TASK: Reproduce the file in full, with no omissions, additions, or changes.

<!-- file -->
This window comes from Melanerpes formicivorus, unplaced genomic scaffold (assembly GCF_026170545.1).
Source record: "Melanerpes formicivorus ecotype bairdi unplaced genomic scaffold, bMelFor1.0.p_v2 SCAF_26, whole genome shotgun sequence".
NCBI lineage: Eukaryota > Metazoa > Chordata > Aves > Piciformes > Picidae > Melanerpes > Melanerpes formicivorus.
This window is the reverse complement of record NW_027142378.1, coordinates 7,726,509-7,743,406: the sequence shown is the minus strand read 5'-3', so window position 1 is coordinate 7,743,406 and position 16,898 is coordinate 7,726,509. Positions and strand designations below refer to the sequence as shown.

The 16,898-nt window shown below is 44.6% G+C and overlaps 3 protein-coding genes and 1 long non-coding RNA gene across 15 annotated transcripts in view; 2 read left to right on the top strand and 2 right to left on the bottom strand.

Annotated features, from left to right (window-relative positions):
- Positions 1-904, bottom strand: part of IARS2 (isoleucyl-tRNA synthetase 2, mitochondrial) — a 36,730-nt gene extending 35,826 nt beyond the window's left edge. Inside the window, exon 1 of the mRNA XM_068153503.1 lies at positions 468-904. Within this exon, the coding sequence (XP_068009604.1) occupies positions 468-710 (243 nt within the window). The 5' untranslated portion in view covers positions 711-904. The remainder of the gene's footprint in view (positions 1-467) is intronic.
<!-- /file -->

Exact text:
This window comes from Melanerpes formicivorus, unplaced genomic scaffold (assembly GCF_026170545.1).
Source record: "Melanerpes formicivorus ecotype bairdi unplaced genomic scaffold, bMelFor1.0.p_v2 SCAF_26, whole genome shotgun sequence".
NCBI lineage: Eukaryota > Metazoa > Chordata > Aves > Piciformes > Picidae > Melanerpes > Melanerpes formicivorus.
This window is the reverse complement of record NW_027142378.1, coordinates 7,726,509-7,743,406: the sequence shown is the minus strand read 5'-3', so window position 1 is coordinate 7,743,406 and position 16,898 is coordinate 7,726,509. Positions and strand designations below refer to the sequence as shown.

The 16,898-nt window shown below is 44.6% G+C and overlaps 3 protein-coding genes and 1 long non-coding RNA gene across 15 annotated transcripts in view; 2 read left to right on the top strand and 2 right to left on the bottom strand.

Annotated features, from left to right (window-relative positions):
- Positions 1-904, bottom strand: part of IARS2 (isoleucyl-tRNA synthetase 2, mitochondrial) — a 36,730-nt gene extending 35,826 nt beyond the window's left edge. Inside the window, exon 1 of the mRNA XM_068153503.1 lies at positions 468-904. Within this exon, the coding sequence (XP_068009604.1) occupies positions 468-710 (243 nt within the window). The 5' untranslated portion in view covers positions 711-904. The remainder of the gene's footprint in view (positions 1-467) is intronic.